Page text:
John Everett Millais


John Everett Millais, Ophelia, 1851-52

Part Ten Chapter 9

The twins are particularly moved by the story of Lizzie Siddal, the drowned Ophelia in Millais’ painting: Insufficiently educated to become a governess or teacher, too talented and intelligent to settle for factory work or shop assistant, she built a career as a model for the Pre-Raphaelites. Rossetti fell in love with her, but the marriage that would give her a social existence was repeatedly put off. To make her less lower class, to give her the opportunity to cultivate herself, Rossetti wanted her to give up modelling, or rather to pose only for him; the sole alternative to marriage would then become impoverished spinsterhood. Lizzie did give up modelling, seeking to elevate herself in society, but not before posing for Millais: Stretched out in a bathtub with oil lamps underneath to heat the water, she posed as the drowned Ophelia. The last session lasted five hours, the oil ran out in the lamps; Lizzie was chilled to the bone, but did not complain: Her capacity to give herself up completely is what makes the painting so convincing. Finally married to Rossetti, she became pregnant; the child, however, died in her womb. Lizzie then took an overdose of opium and alcohol and killed herself.

Dante Gabriel Rossetti, Regina Cordium, 1860

“Rossetti painted his new wife as the Queen of Hearts shortly after their return from their honeymoon. The viewer can appreciate how ill Lizzie was when modelling for this painting, she appears too listless to be convincing as the intended subject.”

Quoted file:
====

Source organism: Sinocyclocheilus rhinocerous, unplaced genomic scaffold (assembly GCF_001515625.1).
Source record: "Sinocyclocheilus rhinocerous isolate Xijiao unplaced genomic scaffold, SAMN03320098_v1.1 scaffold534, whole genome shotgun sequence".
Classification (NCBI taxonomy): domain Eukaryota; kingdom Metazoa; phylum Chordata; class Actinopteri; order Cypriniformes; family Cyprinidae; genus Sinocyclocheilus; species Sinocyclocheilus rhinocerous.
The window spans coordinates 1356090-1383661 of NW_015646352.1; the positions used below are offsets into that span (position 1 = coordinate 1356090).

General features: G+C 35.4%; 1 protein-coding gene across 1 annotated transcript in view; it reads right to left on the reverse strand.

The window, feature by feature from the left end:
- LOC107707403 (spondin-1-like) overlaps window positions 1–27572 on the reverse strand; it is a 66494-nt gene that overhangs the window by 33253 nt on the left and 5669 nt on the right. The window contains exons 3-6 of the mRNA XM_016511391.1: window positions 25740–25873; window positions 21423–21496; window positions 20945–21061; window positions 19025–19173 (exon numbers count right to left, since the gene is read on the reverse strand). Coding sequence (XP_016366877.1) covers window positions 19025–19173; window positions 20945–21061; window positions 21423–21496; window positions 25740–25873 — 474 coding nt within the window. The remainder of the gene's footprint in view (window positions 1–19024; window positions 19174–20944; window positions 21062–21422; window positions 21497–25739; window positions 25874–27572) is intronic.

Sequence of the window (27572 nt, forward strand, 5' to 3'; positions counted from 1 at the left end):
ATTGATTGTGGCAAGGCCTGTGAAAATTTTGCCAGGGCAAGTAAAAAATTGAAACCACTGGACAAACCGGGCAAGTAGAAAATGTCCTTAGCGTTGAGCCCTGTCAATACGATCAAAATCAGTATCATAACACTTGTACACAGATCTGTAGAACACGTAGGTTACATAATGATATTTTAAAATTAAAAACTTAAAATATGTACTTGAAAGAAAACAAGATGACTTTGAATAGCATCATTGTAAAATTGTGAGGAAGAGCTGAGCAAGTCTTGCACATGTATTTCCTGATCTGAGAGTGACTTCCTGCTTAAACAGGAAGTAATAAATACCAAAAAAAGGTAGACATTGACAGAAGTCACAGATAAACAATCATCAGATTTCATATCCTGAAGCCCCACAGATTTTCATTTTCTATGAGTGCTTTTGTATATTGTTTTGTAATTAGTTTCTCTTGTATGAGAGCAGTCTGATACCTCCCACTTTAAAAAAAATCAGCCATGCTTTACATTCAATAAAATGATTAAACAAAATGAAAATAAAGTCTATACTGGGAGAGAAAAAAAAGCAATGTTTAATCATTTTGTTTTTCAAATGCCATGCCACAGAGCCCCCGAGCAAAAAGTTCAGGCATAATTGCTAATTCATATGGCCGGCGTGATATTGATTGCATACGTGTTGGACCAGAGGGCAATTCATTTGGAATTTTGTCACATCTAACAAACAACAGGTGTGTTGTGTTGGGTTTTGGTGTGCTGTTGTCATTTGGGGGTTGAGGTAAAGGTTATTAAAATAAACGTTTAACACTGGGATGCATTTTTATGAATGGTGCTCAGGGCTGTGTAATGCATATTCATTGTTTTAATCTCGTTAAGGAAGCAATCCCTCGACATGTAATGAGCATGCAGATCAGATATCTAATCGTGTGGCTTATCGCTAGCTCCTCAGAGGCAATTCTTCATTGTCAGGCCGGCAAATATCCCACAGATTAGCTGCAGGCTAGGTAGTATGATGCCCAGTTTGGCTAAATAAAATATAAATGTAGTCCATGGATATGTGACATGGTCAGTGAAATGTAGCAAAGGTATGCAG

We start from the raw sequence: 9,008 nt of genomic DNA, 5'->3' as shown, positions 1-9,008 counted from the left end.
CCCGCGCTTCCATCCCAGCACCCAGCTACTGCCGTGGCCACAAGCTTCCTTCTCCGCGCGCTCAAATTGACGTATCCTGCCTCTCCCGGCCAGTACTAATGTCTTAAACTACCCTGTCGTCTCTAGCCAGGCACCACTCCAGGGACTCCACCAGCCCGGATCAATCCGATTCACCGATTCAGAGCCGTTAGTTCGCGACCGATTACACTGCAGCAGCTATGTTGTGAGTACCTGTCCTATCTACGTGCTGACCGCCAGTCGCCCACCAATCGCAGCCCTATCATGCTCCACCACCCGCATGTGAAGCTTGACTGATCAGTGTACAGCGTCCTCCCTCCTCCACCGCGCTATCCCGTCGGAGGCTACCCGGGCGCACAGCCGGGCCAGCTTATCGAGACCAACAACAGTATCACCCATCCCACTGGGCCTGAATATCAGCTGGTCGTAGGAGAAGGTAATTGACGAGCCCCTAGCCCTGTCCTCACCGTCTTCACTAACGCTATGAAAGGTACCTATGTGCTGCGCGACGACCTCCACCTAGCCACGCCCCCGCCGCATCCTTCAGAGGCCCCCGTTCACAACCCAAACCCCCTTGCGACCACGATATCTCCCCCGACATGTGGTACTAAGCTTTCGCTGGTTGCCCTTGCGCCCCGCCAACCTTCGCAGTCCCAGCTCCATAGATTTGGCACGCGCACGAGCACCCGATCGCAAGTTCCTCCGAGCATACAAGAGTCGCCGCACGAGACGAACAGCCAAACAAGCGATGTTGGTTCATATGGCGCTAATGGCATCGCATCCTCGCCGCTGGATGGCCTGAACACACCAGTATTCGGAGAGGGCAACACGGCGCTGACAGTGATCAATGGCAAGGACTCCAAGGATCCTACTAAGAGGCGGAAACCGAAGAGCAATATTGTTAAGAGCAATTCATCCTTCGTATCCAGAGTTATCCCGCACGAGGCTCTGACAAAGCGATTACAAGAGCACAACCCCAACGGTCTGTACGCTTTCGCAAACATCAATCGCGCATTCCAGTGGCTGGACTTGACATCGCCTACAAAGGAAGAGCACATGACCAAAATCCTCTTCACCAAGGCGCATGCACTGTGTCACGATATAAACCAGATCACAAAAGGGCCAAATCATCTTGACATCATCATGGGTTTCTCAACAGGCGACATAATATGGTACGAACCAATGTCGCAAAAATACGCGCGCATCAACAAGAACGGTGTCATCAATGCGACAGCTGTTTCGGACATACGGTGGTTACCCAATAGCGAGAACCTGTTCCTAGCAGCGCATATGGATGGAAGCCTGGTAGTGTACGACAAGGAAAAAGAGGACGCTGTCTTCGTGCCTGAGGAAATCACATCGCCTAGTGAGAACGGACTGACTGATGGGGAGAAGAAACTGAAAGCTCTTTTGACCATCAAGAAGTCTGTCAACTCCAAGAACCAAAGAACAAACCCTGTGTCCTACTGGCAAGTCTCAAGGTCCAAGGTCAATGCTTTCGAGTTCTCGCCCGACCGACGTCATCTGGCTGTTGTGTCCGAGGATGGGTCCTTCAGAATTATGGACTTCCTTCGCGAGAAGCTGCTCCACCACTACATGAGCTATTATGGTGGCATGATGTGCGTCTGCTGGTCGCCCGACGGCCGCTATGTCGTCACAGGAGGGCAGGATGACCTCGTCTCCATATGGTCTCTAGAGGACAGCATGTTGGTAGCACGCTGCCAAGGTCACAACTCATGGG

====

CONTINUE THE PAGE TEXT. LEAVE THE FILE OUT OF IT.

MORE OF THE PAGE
From the biography by Lucinda Hawksley, Lizzie Siddal: Face of the Pre-Raphaelites (NY: Walker & Co., 2004)

Arthur Hughes, Ophelia, 1851-54

Part Ten Chapter 8

The cat jumps off the bed; under the table, it rubs itself on my legs. Anna, her back against the headboard, draws up her legs and hugs her knees.

̶ Snúlli likes you, Sprague. It’s rare she’s affectionate with anyone but me.

She smiles into my eyes: Her gaze is disquieting, there’s an aware sexuality in her charm. I open the box: In one photo after another, in subdued Kodachrome colours, Anna and Gudrun take turns to play the drowned Ophelia: Now submerged in a stream, flower-strewn hair and long white dress flowing in the grassy current, now floating in reedy water, eyes and hands open to heaven, they perform variations on the Pre-Raphaelite ideal of femininity. As I study the images, Anna studies her face in a hand mirror.

̶  They’re really lovely, Anna.
̶  Do you like them?

She takes off her cardigan.

̶̶  Yes, very much.

With consummate skill she’s captured all the tropes of the romantic myth: still water as a call from the deep, reality yielding to dream, death as sleep.

̶̶  You’ve mastered light on water, Anna.
̶  You mean I know how to use a polarizing filter.
̶  And the flowers are very well arranged.
̶  Flowers! Snúlli, come!

The cat jumps onto the bed; Anna stretches out her legs and places the animal in her lap. So this is how you manage the ambiguities of adolescence, this is how you cope with its contradictions: Stroking the cat in your lap while Ophelia preserves your innocence, her death arresting you in childhood. Yes, you’ve staged things beautifully; you’ve realized your fantasy of a pure sexuality, a sexuality without the sex: The dead Ophelia, your second twin, never having become a woman, saves you from the violence of becoming one. But your photos are out of date, they don’t fool me: I know that though you be fifteen, you are impatient for deflowering— I can tell by how you blossom in my presence.

John William Waterhouse, Ophelia, 1889